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Odom Dispels Rumors, Signs With Clippers

August 13, 1999|LONNIE WHITE

Minutes after signing his first NBA contract, Lamar Odom sat down on a couch in the Clipper offices Thursday and gave a big sigh of relief.

It was as if Odom, who will not turn 20 until November, had just realized a dream that he hopes will give him a fresh start in life.

"Everything is going so positive, the ball is rolling finally now," said Odom after putting his signature on a three-year, $7.8-million contract. "People go through adversity to get here, to reach the mountaintop. To look down at the doubters and to sometimes say, 'I told you so.' It's a great feeling of accomplishment."

Odom, selected fourth overall in this year's draft after playing one season at Rhode Island, will earn $2.4 million his rookie season, $2.6 million in 2000-01 and $2.8 million his third season. The Clippers hold the option for the fourth year at $3.5 million.

Between now and the start of training camp on Oct. 5, Odom wants to get in as much work as possible to get ready for his rookie season.

"I'm a rookie who hasn't proven himself," said Odom, who like the Clippers' top pick last year, Michael Olowokandi, does not have a driver's license. "I've got to work on every aspect of my game to be efficient at this level."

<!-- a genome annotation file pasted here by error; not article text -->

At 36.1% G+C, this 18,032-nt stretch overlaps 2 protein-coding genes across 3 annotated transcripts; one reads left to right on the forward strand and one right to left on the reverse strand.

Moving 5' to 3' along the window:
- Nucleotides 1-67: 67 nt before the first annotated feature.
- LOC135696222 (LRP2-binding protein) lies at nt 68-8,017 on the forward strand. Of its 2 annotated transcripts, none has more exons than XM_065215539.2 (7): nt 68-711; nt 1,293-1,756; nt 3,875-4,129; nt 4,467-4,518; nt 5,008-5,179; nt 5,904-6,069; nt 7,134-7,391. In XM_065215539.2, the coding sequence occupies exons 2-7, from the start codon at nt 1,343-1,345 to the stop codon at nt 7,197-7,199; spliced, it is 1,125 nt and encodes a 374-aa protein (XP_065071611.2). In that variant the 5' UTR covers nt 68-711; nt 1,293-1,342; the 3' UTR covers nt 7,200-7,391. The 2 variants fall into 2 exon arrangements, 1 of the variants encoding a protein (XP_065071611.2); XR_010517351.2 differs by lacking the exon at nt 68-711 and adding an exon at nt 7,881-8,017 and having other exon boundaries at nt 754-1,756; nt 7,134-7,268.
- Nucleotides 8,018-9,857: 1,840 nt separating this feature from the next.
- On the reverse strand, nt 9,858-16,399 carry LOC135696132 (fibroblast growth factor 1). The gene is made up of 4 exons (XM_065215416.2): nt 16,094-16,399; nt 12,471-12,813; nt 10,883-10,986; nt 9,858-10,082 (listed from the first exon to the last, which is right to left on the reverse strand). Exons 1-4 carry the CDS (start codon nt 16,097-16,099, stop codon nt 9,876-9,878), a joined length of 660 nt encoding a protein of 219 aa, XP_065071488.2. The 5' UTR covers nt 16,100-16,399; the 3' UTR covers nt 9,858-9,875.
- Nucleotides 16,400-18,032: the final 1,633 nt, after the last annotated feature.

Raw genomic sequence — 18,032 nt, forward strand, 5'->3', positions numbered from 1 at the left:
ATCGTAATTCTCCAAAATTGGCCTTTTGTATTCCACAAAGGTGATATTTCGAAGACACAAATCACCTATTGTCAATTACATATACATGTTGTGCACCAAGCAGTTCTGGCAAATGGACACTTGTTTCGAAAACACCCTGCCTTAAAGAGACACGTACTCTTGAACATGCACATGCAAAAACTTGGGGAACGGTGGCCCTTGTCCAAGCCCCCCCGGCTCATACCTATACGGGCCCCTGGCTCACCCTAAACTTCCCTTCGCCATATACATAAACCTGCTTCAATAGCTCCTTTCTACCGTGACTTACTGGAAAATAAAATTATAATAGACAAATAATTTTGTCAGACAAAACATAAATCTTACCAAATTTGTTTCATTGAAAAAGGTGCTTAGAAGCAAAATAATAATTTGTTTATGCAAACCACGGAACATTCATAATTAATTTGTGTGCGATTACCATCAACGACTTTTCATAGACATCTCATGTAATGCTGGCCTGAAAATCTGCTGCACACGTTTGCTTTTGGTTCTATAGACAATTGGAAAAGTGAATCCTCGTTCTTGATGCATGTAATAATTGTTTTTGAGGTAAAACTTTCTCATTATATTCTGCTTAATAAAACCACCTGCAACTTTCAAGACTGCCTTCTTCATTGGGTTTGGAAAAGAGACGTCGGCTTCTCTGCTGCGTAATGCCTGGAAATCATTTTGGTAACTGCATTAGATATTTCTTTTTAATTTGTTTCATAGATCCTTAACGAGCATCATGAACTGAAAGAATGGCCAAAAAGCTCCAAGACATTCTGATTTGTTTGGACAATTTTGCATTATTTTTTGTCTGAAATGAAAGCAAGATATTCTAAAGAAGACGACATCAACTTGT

Odom quickly dispelled the rumor that he didn't want to be a Clipper and that Los Angeles may be the wrong city for him to start his career.

"I am from New York," said Odom, a Queens native who recently celebrated the one-year birthday of his daughter, Destiny. "Everyone has doubts. There's always going to be someone out there trying to stir things up.

"Life as an NBA player has temptations anywhere. I've been through a lot and I know how to conduct myself."

The Clippers plan to use the 6-foot-10 Odom at small forward and to take advantage of his ballhandling and passing skills. It sits well with Odom, who not only said Monday that he plans to be named rookie of the year next season but also that the Clippers will make the playoffs.

"[Turning the Clippers around] is going to be what we make different, it's not going to be given," said Odom, who averaged 17.6 points, 9.4 rebounds and 3.8 assists at Rhode Island. "Getting 40 wins is not going to be given. Fifty games is not going to be given. . . . We have to get together as a team and do whatever we have to do to make the playoffs. We have to take pride on the court and to take pride in your teammates. . . . It's going to be a process."

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